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Hi all,
A little over a year ago, I noticed the headliner in my 2001 Chrysler Town & Country was sagging a bit over the driver seat. I'm disabled and cannot fix it myself otherwise I would've taken care of it right away. I asked a couple of friends to help fix it but they were always too busy. Anyway, now almost the entire headliner is sagging and looks like it's separated from the vent that's over the passenger side sliding door. I see there are quite a few adhesives on the market to repair headliners, is there one y'all would recommend? To apply the adhesives, does the foam backing have to be removed from the van first? Any idea on how much it would cost to have it repaired professionally, to be brought back to as newish looking as possible?

Thanks in advance for any info!
 

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Nothing works, replace it.

Those ugly things are, well, very ugly.

56446


I wouldn't use them, and to be honest, I don't believe anyone on his right mind will use them.
 

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I think those are a great idea, and better than the upholstery tacks that I have been using.

Anyway, eyes on the road and not on the headliner!
 

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Levy is right. There is no "repairing" the headliner material; it must be replaced. The headliner material itself is foam-backed cloth. Time and temperature eventually cause the foam to disintegrate, leaving the cloth sagging and flapping in the breeze.

To correctly repair, the headliner must be removed and all traces of old cloth, foam, and adhesive have to be cleaned from the headliner board. Many use a stiff brush and a shop vac for this. New headliner material (available at almost any fabric store) is then glued to the board with spray adhesive and all wrinkles are smoothed away. A bit of trimming and marking of holes and it's ready to reinstall.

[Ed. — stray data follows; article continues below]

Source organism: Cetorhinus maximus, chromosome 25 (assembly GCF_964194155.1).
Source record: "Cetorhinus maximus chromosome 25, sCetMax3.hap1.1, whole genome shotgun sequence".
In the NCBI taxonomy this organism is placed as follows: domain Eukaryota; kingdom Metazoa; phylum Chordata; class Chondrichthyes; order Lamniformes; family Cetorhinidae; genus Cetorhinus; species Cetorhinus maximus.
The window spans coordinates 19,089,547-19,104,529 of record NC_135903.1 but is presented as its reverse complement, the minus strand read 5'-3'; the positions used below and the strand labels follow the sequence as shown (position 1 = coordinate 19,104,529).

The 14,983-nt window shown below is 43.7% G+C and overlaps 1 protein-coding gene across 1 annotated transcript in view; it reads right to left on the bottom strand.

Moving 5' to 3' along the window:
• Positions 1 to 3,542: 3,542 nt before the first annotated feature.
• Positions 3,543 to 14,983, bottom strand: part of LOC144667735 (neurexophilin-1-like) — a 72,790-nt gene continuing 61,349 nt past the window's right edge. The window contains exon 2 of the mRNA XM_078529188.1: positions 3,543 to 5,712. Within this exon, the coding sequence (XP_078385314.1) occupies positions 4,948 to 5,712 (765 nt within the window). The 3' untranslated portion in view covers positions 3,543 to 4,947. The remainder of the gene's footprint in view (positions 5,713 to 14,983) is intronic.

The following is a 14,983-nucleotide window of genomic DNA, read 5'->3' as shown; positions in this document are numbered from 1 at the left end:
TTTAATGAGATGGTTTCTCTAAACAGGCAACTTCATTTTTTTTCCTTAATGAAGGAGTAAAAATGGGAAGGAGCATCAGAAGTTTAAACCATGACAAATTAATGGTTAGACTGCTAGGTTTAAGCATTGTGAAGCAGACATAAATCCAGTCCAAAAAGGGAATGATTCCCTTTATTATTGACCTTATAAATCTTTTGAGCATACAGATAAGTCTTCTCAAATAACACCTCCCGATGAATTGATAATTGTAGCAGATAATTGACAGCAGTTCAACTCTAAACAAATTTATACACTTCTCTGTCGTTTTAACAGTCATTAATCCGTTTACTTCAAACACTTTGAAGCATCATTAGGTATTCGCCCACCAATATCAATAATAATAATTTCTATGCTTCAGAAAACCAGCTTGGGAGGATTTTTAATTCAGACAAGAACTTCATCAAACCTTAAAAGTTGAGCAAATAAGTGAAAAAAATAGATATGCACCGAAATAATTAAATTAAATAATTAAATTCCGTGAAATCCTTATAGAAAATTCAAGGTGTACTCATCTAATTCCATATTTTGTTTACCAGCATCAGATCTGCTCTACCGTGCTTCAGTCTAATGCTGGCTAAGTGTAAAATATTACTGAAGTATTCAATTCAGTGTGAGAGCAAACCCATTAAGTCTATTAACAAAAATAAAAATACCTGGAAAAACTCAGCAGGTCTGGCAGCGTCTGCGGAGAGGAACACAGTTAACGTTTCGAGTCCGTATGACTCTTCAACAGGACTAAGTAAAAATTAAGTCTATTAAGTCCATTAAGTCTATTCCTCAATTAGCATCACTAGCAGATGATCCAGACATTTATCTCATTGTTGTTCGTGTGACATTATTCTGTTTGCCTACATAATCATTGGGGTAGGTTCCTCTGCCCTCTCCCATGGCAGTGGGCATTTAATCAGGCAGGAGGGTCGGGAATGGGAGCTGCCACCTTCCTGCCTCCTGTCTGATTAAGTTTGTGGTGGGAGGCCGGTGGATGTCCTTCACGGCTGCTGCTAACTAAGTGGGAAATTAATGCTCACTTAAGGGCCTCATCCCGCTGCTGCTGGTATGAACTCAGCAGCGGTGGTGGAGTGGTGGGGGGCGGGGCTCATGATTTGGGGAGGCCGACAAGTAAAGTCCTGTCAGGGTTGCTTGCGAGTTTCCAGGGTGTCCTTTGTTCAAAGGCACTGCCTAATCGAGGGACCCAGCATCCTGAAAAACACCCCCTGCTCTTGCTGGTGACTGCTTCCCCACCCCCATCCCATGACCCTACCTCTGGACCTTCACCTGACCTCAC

There are a few You Tube videos on how to remove the headliner board. It is not at all difficult, just a bit time consuming and somewhat clumsy. The board is slightly larger than 4 x 8 once removed.

I removed my headliner board a few years ago in my SWB Caravan. Took about an hour with a second set of hands to help. A local upholsterer did the cleaning and applied the new fabric (I changed the color to dark charcoal from light grey). Cost $125.00. Re-installation took another hour.

Before handling the R&R myself, I received quotes in the neighborhood of $300.00 for a shop to do the whole thing. Was definitely worth my time to do the work myself.

Pins, clips, etc. are nothing but band-aids
 

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Mine were on for over 6 years, with no problems. Again, I wouldn't spend $300 on a cosmetic repair on a 15 year old van. I would use that money on new headlights, however.

Eyes on the road, and don't look up!
 

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My headliner is starting to sag right at the front (top of the windshield), and my plan is to keep my eyes off the headliner until the headliner can't keep off my eyes!
 

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My headliner is starting to sag right at the front (top of the windshield), and my plan is to keep my eyes off the headliner until the headliner can't keep off my eyes!
if its just a small part you can use a spray adhesive or hair spray to keep it up, be gentile and don't tug on it
 

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$225 at a shop outside New Bern, NC, about 3 years ago. Complete.

When pricing the job, it was an additional $75 if the vehicle had rear A/C vents.

Member ItsAllGood did a write up instruction w/ pictures about the complete job and an online source for all the materials.
I don't know how to link it on this new forum... Or even find it for that matter.
One day i'll learn the new environment, here.
 

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I have also seen little clear buttons with a little wire corkscrew that would look better than the pictured ones above.
I suppose they are specifically for this purpose, headliner secure.

Upholstery "twist pins" at Walmart $7

I'm with Levy on this though, life is so much better having just done it right.

If you do it though, what will almost make it acceptable, is to measure and install them even and neatly. Random installation will make your van look so devalued and shabby.
déclassé
 

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$225 at a shop outside New Bern, NC, about 3 years ago. Complete.

When pricing the job, it was an additional $75 if the vehicle had rear A/C vents.

Member ItsAllGood did a write up instruction w/ pictures about the complete job and an online source for all the materials.
I don't know how to link it on this new forum... Or even find it for that matter.
One day i'll learn the new environment, here.
Here? https://www.chryslerminivan.net/threads/headliner-coming-undone.169777/#post-1694853